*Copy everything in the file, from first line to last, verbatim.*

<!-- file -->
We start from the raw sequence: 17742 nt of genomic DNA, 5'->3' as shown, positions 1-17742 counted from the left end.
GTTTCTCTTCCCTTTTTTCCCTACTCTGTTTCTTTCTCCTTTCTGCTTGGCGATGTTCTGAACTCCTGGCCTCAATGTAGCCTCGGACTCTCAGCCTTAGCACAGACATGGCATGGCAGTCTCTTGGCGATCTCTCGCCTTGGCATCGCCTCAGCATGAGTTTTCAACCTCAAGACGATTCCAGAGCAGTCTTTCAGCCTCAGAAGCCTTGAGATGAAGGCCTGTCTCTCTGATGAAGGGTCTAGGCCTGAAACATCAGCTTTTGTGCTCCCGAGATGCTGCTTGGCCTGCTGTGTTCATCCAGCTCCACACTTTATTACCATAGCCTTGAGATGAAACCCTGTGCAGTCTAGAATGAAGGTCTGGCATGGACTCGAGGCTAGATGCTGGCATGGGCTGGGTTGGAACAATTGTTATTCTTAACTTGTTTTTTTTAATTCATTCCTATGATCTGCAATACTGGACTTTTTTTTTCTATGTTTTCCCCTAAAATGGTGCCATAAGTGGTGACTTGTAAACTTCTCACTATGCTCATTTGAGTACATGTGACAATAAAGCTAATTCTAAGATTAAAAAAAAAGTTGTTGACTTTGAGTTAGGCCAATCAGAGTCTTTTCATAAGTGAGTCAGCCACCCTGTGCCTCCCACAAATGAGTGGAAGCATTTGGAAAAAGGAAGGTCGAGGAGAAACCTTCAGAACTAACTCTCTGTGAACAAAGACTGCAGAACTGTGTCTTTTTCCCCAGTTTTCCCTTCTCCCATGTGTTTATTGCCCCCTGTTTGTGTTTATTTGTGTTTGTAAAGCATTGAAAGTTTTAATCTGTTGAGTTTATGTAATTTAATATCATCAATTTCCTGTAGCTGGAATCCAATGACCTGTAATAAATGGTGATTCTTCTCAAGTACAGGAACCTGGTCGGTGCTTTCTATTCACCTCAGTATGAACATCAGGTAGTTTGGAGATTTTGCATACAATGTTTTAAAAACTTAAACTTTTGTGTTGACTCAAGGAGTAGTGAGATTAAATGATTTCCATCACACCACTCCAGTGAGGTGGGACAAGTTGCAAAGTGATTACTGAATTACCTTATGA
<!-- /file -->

We start from the raw sequence: 17742 nt of genomic DNA, 5'->3' as shown, positions 1-17742 counted from the left end.
GTTTCTCTTCCCTTTTTTCCCTACTCTGTTTCTTTCTCCTTTCTGCTTGGCGATGTTCTGAACTCCTGGCCTCAATGTAGCCTCGGACTCTCAGCCTTAGCACAGACATGGCATGGCAGTCTCTTGGCGATCTCTCGCCTTGGCATCGCCTCAGCATGAGTTTTCAACCTCAAGACGATTCCAGAGCAGTCTTTCAGCCTCAGAAGCCTTGAGATGAAGGCCTGTCTCTCTGATGAAGGGTCTAGGCCTGAAACATCAGCTTTTGTGCTCCCGAGATGCTGCTTGGCCTGCTGTGTTCATCCAGCTCCACACTTTATTACCATAGCCTTGAGATGAAACCCTGTGCAGTCTAGAATGAAGGTCTGGCATGGACTCGAGGCTAGATGCTGGCATGGGCTGGGTTGGAACAATTGTTATTCTTAACTTGTTTTTTTTAATTCATTCCTATGATCTGCAATACTGGACTTTTTTTTTCTATGTTTTCCCCTAAAATGGTGCCATAAGTGGTGACTTGTAAACTTCTCACTATGCTCATTTGAGTACATGTGACAATAAAGCTAATTCTAAGATTAAAAAAAAAGTTGTTGACTTTGAGTTAGGCCAATCAGAGTCTTTTCATAAGTGAGTCAGCCACCCTGTGCCTCCCACAAATGAGTGGAAGCATTTGGAAAAAGGAAGGTCGAGGAGAAACCTTCAGAACTAACTCTCTGTGAACAAAGACTGCAGAACTGTGTCTTTTTCCCCAGTTTTCCCTTCTCCCATGTGTTTATTGCCCCCTGTTTGTGTTTATTTGTGTTTGTAAAGCATTGAAAGTTTTAATCTGTTGAGTTTATGTAATTTAATATCATCAATTTCCTGTAGCTGGAATCCAATGACCTGTAATAAATGGTGATTCTTCTCAAGTACAGGAACCTGGTCGGTGCTTTCTATTCACCTCAGTATGAACATCAGGTAGTTTGGAGATTTTGCATACAATGTTTTAAAAACTTAAACTTTTGTGTTGACTCAAGGAGTAGTGAGATTAAATGATTTCCATCACACCACTCCAGTGAGGTGGGACAAGTTGCAAAGTGATTACTGAATTACCTTATGA